The sultan admitted that the stranger was right, and having shown him all his treasures he let him go in peace. The young man left the capital of Turkey and after visiting many foreign cities, he finally boarded a ship that was to bring him back to his home. But lo! as soon as the vessel had reached the open sea a terrific storm arose and sunk the ship so that all the passengers were thrown into the sea and drowned with the exception of the young man, who was the only survivor. Perceiving a plank, he seized it and was safely carried to the shore. Here he sat down and burst into tears, for deprived of all his possessions, poor, destitute, and far away from his home, he despaired of ever reaching it.
Suddenly a white eagle swooped down from on high and seemed to address the traveler in the language of the birds. The poor boy, although he could not understand the eagle's instructions, guessed that the bird was a messenger sent by God to save him, and as the eagle had spread out its wings, he mounted on its back. It brought him to Jerusalem in the twinkling of an eye -- and disappeared. In the darkness of the night the returned traveler, beholding a man wrapped in a white shroud, was greatly frightened, but the apparition spoke in the language of man and told him to be comforted.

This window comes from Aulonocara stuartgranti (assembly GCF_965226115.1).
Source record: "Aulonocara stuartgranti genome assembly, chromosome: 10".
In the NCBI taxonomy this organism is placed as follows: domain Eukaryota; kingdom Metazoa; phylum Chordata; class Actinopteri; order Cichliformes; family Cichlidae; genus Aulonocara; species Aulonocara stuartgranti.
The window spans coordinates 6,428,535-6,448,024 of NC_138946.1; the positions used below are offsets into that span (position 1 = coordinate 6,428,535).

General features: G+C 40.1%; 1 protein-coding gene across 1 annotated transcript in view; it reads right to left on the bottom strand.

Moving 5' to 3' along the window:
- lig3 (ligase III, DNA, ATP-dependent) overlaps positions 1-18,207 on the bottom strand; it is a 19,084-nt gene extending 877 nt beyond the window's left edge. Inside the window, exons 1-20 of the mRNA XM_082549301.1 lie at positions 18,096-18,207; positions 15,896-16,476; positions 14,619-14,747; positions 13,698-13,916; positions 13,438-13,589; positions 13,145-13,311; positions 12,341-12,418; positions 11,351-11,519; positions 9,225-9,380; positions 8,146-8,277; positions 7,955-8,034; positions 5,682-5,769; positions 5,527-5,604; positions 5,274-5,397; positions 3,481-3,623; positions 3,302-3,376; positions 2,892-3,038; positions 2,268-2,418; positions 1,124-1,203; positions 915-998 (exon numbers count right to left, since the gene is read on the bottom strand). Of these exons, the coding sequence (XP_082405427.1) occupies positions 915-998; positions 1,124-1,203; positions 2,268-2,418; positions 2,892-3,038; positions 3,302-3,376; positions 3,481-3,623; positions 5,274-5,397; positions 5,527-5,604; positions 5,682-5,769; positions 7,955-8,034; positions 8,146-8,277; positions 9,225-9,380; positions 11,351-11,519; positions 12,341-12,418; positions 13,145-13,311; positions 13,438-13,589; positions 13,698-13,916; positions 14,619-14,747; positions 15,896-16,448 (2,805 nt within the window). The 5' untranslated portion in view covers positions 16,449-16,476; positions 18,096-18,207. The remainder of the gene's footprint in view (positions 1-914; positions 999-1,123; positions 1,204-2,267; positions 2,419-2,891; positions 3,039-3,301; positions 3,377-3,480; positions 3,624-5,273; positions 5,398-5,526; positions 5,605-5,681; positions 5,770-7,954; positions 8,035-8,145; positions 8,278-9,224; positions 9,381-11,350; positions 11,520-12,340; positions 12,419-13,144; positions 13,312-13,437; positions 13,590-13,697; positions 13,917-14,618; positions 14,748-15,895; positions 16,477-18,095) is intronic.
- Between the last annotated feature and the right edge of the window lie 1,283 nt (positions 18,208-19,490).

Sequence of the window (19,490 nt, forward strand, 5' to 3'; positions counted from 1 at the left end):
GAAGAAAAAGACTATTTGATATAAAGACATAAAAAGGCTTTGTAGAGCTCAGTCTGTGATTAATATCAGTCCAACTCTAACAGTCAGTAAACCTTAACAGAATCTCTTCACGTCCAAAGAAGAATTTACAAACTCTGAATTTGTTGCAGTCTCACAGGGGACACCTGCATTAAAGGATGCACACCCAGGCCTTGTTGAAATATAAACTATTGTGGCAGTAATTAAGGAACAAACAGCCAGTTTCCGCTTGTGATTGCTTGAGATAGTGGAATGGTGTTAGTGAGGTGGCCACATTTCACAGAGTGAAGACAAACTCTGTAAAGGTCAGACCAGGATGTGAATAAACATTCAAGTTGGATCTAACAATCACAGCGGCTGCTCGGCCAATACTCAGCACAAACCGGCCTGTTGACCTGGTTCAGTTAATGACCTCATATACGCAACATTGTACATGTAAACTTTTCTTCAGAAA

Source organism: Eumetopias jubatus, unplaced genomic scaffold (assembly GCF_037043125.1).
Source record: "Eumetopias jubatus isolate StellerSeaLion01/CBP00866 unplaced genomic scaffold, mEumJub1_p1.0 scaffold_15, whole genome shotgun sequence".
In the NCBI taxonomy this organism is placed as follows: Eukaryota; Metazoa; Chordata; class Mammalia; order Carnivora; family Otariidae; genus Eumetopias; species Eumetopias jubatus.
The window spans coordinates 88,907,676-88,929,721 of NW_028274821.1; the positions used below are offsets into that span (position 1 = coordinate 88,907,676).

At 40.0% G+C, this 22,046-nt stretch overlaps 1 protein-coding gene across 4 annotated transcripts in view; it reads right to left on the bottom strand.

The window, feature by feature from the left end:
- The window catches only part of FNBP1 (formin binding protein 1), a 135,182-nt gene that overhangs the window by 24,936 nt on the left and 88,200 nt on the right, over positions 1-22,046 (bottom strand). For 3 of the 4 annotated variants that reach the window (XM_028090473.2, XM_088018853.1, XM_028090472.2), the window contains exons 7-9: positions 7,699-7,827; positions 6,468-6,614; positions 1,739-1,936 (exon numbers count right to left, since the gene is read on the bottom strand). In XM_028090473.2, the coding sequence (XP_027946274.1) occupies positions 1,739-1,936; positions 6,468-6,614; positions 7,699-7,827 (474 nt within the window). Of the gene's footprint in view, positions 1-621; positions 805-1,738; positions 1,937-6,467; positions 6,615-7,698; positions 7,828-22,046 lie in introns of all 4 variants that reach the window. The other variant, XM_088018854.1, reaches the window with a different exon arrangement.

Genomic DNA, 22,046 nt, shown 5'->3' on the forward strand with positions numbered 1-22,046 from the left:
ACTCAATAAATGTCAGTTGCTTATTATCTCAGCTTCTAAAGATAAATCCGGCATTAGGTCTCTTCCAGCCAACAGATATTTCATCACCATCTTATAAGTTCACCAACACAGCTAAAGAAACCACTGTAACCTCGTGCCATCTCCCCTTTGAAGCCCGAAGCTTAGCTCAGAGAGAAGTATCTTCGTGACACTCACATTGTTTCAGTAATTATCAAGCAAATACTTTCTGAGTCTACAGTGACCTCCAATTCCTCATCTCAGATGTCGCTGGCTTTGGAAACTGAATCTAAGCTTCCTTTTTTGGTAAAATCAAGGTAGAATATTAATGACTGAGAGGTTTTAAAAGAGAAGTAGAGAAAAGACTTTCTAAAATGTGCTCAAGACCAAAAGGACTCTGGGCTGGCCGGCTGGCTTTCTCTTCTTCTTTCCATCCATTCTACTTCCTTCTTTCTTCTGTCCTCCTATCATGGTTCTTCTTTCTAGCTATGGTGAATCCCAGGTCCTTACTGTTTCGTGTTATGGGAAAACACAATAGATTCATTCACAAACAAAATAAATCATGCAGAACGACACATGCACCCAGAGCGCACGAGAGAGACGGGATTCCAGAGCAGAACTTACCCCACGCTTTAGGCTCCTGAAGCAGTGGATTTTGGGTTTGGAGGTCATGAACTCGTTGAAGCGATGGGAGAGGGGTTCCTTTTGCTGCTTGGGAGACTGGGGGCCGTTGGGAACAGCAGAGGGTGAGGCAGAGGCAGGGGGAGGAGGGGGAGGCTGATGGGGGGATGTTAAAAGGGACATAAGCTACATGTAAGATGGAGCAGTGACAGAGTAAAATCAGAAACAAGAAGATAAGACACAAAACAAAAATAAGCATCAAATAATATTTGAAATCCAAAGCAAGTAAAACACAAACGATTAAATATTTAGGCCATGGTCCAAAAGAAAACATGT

"Fear not," said the man in the white shroud, "I am the dead banker for whom you did perform a noble and generous deed. It was I who appeared to you as a plank and as an eagle and saved you from certain death. And now be of good cheer, for you will be happy in this world and a glorious reward awaits you in the next."
And indeed the honest boy was happy until the end of his days; he never gave up or neglected the study of the Law of Moses and performed good actions all his days.
In the town of Worms [in Germany] there once lived a pious man of the name of Bezalel to whom a son was born on the first night of Passover. This happened in the year five thousand two hundred and seventy-three after the creation of the world [1512 AD], at a time when the Jews all over Europe were suffering from cruel persecutions.